Buried in the foothills of the picturesque mountains jutting above the western shore of Cook Inlet lies a potentially multibillion dollar secret: there's gold in them there hills and lots of it.
In fact, according to the company planning to develop it, the amount of gold believed to be at a site near Lake Iliamna may be larger than any previously-known deposit not only in Alaska, but in all of North America.
"It is world class," Bruce Jenkins, spokesperson for Vancouver, British Columbia-based Northern Dynasty Minerals, said Thursday.
Northern Dynasty was one of several companies to stake claims near the site last year, and the company has plans in the works to develop it into a full-fledged mine.
Jenkins said the location, known as the Pebble porphyry deposit, is believed to contain 26.5 million ounces of gold and 16.5 billion pounds of copper. If those figures are accurate, that would rank the Pebble deposit as the largest known gold deposit and second-largest copper deposit in North America.
"It's the largest contained gold resource in North America," Jenkins said.
The discovery is approximately 15 miles north of the village of Iliamna in an area of rolling foothills that Jenkins said could be an ideal location for a gold mine.
"It's an excellent location for a variety of reasons," he said.
In addition to being near tidewater at Cook Inlet, Jenkins said the site is easy to get to because the gold and copper are near the surface, meaning his company won't have to remove enormous amounts of rock and soil to get at the minerals.
Northern Dynasty has budgeted more than $15 million for work on developing the project this year. Most of that money will go toward additional mapping of the site and preliminary environmental work.
"We are now transitioning from exploration mode to mine description, permitting and development mode," he said.
Jenkins, whose background is in environmental sciences and fisheries biology, said because the site lies in an environmentally sensitive area wedged between the Lake Clark and Katmai National Preserves, his company will spend a significant amount of time and money conducting baseline environmental monitoring in advance of submitting its environmental impact statement.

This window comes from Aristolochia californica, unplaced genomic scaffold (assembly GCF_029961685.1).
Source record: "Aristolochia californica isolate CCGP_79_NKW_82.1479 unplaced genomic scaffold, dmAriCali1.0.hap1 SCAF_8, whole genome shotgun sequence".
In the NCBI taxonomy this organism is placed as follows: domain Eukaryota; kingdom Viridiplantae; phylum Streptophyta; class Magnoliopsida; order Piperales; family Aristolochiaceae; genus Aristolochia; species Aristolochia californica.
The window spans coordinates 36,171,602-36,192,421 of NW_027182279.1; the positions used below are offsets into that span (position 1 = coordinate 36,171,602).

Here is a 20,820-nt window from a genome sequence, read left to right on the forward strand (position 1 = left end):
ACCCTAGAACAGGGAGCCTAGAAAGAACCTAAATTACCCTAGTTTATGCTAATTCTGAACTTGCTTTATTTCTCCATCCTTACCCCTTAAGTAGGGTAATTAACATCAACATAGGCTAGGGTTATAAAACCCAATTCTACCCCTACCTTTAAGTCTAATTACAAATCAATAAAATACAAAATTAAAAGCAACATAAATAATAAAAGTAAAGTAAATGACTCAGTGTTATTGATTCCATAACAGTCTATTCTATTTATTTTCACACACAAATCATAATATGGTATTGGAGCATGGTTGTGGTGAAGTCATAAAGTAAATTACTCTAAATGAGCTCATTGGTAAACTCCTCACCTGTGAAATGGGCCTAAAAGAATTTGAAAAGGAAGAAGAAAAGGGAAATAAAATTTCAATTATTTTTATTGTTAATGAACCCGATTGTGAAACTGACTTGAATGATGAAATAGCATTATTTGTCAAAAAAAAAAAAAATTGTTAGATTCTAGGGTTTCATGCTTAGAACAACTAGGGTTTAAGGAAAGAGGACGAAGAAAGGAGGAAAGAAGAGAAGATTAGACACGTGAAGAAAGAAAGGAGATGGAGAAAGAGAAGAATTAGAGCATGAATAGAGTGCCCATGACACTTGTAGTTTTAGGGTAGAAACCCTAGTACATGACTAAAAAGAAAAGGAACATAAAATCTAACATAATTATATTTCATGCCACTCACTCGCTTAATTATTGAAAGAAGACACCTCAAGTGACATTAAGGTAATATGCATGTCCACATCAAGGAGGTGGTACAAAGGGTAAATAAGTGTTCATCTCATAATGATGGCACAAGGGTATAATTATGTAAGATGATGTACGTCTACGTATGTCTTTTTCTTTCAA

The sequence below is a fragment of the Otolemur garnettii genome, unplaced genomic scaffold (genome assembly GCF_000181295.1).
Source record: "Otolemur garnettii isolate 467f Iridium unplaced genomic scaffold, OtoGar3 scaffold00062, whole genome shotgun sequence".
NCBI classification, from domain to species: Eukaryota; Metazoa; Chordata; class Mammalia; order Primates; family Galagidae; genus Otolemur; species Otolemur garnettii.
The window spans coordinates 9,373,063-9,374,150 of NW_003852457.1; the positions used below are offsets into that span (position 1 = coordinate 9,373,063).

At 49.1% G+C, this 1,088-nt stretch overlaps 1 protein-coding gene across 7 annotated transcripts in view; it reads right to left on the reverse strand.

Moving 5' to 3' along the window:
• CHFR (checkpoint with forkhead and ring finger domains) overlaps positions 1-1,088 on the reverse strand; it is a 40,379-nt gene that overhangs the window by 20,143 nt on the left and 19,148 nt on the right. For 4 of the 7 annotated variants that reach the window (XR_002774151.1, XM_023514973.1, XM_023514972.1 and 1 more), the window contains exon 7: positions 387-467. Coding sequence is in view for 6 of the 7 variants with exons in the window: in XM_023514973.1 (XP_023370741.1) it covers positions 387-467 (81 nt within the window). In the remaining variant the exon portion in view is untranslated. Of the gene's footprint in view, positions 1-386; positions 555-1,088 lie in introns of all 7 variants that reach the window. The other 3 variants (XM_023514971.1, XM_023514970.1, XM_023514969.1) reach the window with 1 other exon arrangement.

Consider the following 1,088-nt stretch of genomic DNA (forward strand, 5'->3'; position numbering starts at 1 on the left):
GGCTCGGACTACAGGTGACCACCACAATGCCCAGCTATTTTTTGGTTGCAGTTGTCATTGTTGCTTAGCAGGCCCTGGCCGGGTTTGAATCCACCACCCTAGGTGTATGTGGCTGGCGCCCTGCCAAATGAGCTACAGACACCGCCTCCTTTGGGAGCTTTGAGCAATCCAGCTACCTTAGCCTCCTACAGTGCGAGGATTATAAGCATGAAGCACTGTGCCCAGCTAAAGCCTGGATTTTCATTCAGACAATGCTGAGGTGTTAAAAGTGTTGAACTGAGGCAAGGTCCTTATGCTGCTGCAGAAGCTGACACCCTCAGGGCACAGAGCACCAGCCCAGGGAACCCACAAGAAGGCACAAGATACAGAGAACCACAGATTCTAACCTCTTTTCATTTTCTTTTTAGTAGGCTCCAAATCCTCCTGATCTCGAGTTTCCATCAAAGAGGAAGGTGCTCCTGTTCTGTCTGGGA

"It's not without its challenges," he said. "There are several major stream systems in the area. We won't just let the engineers go in and (plan the mine) independent of the environmental concerns."
Bob Shavelson, executive director of Homer-based environmental watchdog Cook Inlet Keeper, said Friday his group is closely watching the situation across the water.
"Any time you've got some open pit strip mining, you're going to have concerns for fish streams in the area," Shavelson said.
Cook Inlet Keeper has begun some introductory discussions with Northern Dynasty to see what kind of environmental protections can be put in place. Shavelson said he's still not sure exactly what kind of operation Northern Dynasty plans to run at the mine, but initial indications from the company have been it intends to work with environmental groups.
"They seem to be open to some suggestions," he said.
Cook Inlet Keeper is not opposed to the mine proposal in general, Shavelson said, and he's hopeful Northern Dynasty can ensure strict environmental safeguards are in place if development goes forward.
"Hopefully, we'll find some ways to work together to proceed with some type of development while protecting the resources in the area," he said.
Jenkins said the mine still is a long way from becoming a reality. In fact, he said the preliminary permitting phase of the project is expected to take between three and four years and that's under ideal circumstances.
However, Northern Dynasty has begun preliminary talks with both the Alaska Department of Natural Resources and Department of Transportation and Public Facilities on its plans, which likely would call for infrastructure construction in the area, including roads and dock facilities.
When and if the mine reaches the construction phase, Jenkins said he believes his company will spend between $700 million and $1 billion on capital costs, and that the mine's life could be as long as 50 years.
Jenkins said if Northern Dynasty does get its permits, construction likely will take an additional two years.
"This mine isn't going to be built tomorrow," he said.
If it was, however, local businesses could end up cashing in.
Although the site is in the Lake and Peninsula Borough, its construction could have impacts on the Kenai Peninsula.
The first one is jobs. Jenkins said he expects that if the mine is built, it would employ 2,000 workers annually.
What those jobs would mean to the area's economy is unknown, but at least one local politician believes the peninsula could capitalize on the mine's construction in a variety of ways.
Kenai Mayor John Williams has been watching development at the project closely since he first heard of the discovery.
He said Friday he believes the project could reap major benefits for the peninsula and already is having Kenai Economic Development Director Casey Reynolds work on putting together information on how the project would benefit Kenai.
"I've already put Casey on it," Williams said.
He said there are a number of ways the peninsula could benefit. First, he said the mine will need a power plant, which could end up being located on the peninsula. Second, the area could serve as a staging area for construction operations.
"There is some significant activity that could occur here in Kenai," Williams said.
And, he said, the peninsula could serve as a home base for workers at the mine.
"We could offer ourselves as a bedroom community or offer our airport facilities as an alternative to Anchorage," he said. "This could be a very significant project."
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